Wednesday, January 9, 2008

Bush expands Brady law

Are the Republicans still going to pass themselves off as the party of gun rights?

When I said the GOP Congress of the '90s were secret supporters of the District of Columbia's handgun ban, and that this was why they didn't repeal it despite controlling city affairs for 12 years, I wasn't kidding. I sincerely believe this is so. Oh, they're for gun rights alright - as long as it's for themselves. I've known conservatives support "gun rights for me, not for thee" at least since I was in college when a "friend" brang the issue up.

Yesterday, Bush signed legislation effectively expanding the Brady gun control law by bribing states to step up tracking of gun buyers. The new law more or less violates state laws protecting the privacy and confidentiality of their citizens.

The pretext for this latest act is that it would have stopped Virginia Tech gunman Seung-Hui Cho from buying the weapons he used. Um, no. If this legislation was in force then, it would not have stopped him. I guarantee that. I can also guarantee that somebody somewhere is going to do something like this again, despite this law. I hope I'm wrong. But I know I'm not, because there's a cycle here that affects not only gun incidents: As laws have become stricter about items in general (not just guns), incidents involving these items have become much more frequent and extreme. This always increases calls for more crackdowns, which are always followed by events that are more extreme still.

Yeah, I know what the alleged purpose of the new law is: They claim it's to stop the so-called "mentally ill" from buying guns. To me this is as transparent as can be. It's a fact that the United States since the time of Reagan or Mad Dog Bush has been one of the world's worst offenders in the racket of using psychiatric "hospitals" to detain dissidents. It happens. Do not deny it, because I will squash deniers like a bug (figuratively speaking). If you read this blog and agree with it, officials in many parts of America will consider you a fit subject to be committed. That's how they define "mental illness."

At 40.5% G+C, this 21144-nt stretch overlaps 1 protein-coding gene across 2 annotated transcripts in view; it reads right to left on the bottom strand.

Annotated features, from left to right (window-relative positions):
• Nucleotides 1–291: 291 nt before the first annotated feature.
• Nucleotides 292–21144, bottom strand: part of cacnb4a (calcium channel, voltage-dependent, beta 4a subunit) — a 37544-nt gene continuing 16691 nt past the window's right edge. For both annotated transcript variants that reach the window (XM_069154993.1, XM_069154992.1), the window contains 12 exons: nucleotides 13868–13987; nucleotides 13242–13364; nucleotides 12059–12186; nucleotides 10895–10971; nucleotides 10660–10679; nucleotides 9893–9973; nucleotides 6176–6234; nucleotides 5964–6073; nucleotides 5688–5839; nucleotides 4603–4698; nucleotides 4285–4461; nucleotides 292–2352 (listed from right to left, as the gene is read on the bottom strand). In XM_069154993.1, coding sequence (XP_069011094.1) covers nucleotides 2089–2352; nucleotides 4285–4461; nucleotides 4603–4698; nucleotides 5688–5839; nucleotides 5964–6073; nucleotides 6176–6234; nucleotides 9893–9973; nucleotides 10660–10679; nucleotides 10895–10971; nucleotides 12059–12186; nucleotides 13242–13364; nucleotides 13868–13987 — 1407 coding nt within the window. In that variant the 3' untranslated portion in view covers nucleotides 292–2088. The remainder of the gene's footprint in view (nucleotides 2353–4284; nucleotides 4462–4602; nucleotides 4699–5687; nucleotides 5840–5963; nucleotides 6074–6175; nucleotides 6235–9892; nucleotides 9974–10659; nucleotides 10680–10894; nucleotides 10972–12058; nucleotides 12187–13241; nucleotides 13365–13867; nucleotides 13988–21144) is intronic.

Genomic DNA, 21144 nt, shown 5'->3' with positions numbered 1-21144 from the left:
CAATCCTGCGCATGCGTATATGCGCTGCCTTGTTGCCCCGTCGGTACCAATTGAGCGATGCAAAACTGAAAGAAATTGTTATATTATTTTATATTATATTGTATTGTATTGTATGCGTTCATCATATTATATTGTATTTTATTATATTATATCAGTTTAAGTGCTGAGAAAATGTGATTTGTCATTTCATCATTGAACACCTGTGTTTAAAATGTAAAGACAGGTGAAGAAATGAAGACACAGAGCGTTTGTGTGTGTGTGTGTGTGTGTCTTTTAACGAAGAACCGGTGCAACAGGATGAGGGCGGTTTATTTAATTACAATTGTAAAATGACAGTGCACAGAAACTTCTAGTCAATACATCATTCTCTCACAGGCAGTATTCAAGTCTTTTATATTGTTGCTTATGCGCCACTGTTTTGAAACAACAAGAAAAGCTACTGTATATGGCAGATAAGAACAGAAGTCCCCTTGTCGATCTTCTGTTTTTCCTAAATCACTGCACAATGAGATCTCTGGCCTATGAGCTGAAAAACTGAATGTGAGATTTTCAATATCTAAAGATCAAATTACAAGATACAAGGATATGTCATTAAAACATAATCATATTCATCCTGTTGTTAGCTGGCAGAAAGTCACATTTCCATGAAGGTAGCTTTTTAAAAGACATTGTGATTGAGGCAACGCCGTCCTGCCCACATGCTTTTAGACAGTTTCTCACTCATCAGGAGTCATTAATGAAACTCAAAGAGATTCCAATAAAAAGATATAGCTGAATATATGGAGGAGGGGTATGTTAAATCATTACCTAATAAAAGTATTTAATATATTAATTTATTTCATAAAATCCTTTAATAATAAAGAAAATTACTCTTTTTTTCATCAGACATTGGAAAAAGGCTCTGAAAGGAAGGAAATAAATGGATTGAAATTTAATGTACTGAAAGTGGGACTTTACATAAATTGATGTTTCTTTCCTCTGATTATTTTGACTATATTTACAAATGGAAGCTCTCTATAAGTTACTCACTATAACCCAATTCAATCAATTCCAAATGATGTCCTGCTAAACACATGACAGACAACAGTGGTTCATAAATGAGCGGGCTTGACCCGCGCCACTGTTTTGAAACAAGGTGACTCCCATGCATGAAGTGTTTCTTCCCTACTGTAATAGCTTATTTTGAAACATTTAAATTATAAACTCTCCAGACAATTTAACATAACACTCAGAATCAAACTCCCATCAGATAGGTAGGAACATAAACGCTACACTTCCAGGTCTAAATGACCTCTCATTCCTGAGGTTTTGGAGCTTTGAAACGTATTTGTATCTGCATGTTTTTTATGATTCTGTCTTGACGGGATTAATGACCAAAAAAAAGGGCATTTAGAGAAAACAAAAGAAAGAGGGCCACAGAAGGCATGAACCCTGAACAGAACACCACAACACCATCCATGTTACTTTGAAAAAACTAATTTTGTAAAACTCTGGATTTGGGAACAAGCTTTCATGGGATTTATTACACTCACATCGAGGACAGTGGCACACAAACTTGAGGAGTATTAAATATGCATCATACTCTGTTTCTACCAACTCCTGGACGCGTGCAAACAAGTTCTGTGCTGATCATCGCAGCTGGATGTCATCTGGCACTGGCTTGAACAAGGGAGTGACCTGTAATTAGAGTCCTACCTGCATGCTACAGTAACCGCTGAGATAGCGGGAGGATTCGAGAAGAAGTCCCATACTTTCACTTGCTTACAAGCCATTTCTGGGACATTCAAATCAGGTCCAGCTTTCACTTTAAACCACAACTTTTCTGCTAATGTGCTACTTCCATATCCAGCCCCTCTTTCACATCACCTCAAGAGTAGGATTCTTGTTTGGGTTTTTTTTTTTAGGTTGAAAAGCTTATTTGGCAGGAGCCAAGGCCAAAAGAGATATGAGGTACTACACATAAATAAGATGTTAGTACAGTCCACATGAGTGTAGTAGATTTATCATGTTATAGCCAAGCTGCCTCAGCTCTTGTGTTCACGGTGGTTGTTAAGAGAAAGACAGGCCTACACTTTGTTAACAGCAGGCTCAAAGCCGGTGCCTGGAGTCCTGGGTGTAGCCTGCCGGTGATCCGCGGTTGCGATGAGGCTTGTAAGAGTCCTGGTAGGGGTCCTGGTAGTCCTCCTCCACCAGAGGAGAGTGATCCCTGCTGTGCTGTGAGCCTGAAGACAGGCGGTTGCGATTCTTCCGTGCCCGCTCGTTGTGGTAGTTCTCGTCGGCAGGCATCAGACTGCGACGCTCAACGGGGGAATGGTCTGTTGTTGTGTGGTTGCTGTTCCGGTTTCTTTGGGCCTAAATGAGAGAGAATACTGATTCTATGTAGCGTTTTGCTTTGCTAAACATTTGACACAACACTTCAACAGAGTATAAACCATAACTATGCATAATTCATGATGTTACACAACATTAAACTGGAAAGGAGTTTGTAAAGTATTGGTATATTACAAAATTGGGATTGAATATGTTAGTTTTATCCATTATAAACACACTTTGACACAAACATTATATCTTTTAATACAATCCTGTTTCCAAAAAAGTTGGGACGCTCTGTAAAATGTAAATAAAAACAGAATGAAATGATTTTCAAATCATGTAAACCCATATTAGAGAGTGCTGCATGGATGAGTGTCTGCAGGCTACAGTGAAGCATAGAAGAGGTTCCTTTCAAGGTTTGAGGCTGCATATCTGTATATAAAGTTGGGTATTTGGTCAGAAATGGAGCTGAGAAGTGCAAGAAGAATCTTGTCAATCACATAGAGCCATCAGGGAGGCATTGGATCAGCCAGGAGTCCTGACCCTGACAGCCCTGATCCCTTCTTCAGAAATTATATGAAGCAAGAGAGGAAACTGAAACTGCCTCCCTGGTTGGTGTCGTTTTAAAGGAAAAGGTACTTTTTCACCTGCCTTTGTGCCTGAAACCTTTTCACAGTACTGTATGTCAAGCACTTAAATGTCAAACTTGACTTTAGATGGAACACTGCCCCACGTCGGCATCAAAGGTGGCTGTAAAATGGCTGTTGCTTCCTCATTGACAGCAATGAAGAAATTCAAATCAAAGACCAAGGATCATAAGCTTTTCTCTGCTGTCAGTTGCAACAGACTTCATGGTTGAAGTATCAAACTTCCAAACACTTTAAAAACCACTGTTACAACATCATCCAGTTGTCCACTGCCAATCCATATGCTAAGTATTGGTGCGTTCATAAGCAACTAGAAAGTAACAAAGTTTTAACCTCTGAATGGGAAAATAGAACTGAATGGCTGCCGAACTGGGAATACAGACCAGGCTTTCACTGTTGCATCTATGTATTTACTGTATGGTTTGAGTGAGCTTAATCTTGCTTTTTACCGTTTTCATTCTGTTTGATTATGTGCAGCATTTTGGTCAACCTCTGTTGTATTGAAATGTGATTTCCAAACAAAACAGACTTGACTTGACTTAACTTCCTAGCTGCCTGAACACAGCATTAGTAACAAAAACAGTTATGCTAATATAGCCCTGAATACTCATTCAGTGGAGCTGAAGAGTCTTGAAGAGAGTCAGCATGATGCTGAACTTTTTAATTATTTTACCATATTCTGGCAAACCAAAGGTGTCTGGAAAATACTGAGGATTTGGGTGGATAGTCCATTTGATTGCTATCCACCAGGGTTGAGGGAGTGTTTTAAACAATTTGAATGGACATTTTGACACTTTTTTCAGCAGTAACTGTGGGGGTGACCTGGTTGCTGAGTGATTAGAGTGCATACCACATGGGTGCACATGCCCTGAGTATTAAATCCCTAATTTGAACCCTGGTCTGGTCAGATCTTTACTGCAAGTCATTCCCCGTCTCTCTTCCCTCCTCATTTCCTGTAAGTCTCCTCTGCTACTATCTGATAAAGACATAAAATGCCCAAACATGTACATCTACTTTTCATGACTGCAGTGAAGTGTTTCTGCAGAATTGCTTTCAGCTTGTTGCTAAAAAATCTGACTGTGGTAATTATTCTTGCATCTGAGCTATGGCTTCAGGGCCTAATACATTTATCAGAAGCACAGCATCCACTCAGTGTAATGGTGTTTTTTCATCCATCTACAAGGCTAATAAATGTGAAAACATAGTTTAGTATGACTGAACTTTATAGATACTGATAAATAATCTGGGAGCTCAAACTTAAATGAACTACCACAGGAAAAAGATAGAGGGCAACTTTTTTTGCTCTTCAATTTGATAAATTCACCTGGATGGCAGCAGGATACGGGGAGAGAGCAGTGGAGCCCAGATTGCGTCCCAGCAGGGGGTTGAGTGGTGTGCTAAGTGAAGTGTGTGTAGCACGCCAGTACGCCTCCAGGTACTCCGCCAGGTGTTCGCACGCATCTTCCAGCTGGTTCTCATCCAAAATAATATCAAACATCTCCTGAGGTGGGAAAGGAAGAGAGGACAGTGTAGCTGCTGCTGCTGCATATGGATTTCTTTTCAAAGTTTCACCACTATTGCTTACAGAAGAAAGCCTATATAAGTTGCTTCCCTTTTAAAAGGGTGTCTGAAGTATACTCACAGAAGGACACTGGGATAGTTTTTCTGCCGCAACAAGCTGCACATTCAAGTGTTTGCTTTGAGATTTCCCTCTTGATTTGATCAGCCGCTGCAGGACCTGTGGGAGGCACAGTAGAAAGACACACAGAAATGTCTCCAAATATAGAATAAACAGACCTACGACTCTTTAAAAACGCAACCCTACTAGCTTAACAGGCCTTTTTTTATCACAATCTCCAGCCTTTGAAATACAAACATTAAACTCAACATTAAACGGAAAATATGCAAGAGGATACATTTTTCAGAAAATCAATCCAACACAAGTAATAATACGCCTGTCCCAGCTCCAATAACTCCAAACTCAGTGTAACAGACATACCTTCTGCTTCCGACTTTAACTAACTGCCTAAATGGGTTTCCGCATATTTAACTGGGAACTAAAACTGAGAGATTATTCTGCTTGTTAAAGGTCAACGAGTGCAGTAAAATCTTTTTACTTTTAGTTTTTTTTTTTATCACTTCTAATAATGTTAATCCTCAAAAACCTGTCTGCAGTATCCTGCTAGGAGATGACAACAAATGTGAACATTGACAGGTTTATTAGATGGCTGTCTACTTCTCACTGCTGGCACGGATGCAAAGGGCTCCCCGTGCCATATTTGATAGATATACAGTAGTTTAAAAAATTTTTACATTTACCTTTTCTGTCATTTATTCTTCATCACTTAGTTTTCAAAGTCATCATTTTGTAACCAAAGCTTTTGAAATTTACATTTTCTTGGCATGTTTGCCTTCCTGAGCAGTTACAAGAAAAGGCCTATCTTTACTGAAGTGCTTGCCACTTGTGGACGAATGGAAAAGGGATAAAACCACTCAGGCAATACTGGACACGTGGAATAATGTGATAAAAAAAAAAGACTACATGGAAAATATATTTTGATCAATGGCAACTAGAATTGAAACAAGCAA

More proof the psychiatric confinement industry is a pseudoscientific racket? Don't just look at who's locked up. Look at who isn't. Guys like William Bennett roam free. Kind of like the bullies you remember from school (who the school refused to do anything about, even though if anyone's insane, it's them).

This sums up the ruling party's view:

I'm not prepared to support taking away a person's right to own a gun for the rest of their life because they got locked up for saying that "the flag amendment appeals primarily to idiots" when they were 16. I've come to appreciate due process. Even if I backed gun control in general, I would not support this Brady law expansion.

Don't think the national shame of unjust confinement has improved in recent years. In 2005, a teenager in Pennsylvania was held for a psychiatric evaluation because he wore a Joe Canadian t-shirt. The following year, a 53-year-old woman in Ohio was sent to a psych ward because she posted fliers advertising an anti-Bush concert on a telephone pole.

As more evidence the new law wouldn't have prevented the Virginia Tech massacre, Virginia had long been doing what the new federal rule now does. Virginia had submitted more names of people banned from owning guns than any other state.

And don't get me wrong: Both major parties are guilty to some extent of the new law. Congress approved it on a voice vote, so we'll never know exactly which lawmakers backed it. But the NRA - which usually favors the GOP - supported the law. Yes, you read it right: The NRA supported expanding gun control. If there were any doubts this is about "gun rights for me, not for thee", these doubts should evaporate.

Feel safer under the new law? I don't.

If we're serious about battling the pandemic of gun violence that plagues the nation, we have to stop being a throwaway society. The throwaway mindset of America's newer suburbs breeds violent behavior. Most of today's spree killers have one thing in common: They were raised in suburbia and were frustrated by demands to meet the suburban mold. Modern suburbia is not a place that provides love and comfort, nor is it accommodating towards personal abilities. At some point in the gunmen's lives, the frustration of the new throwaway society broke them towards violence instead of towards creativity and wisdom.

That doesn't mean they're not responsible for what they did. But there's no doubt that the greed, arrogance, shame, and selfishness they were exposed to contributed to their actions.

Let's not deceive ourselves with more gun control. Let's get to the root of violence by halting the subsidies of throwaway neighborhoods and by tailoring our schools to our young people's abilities.


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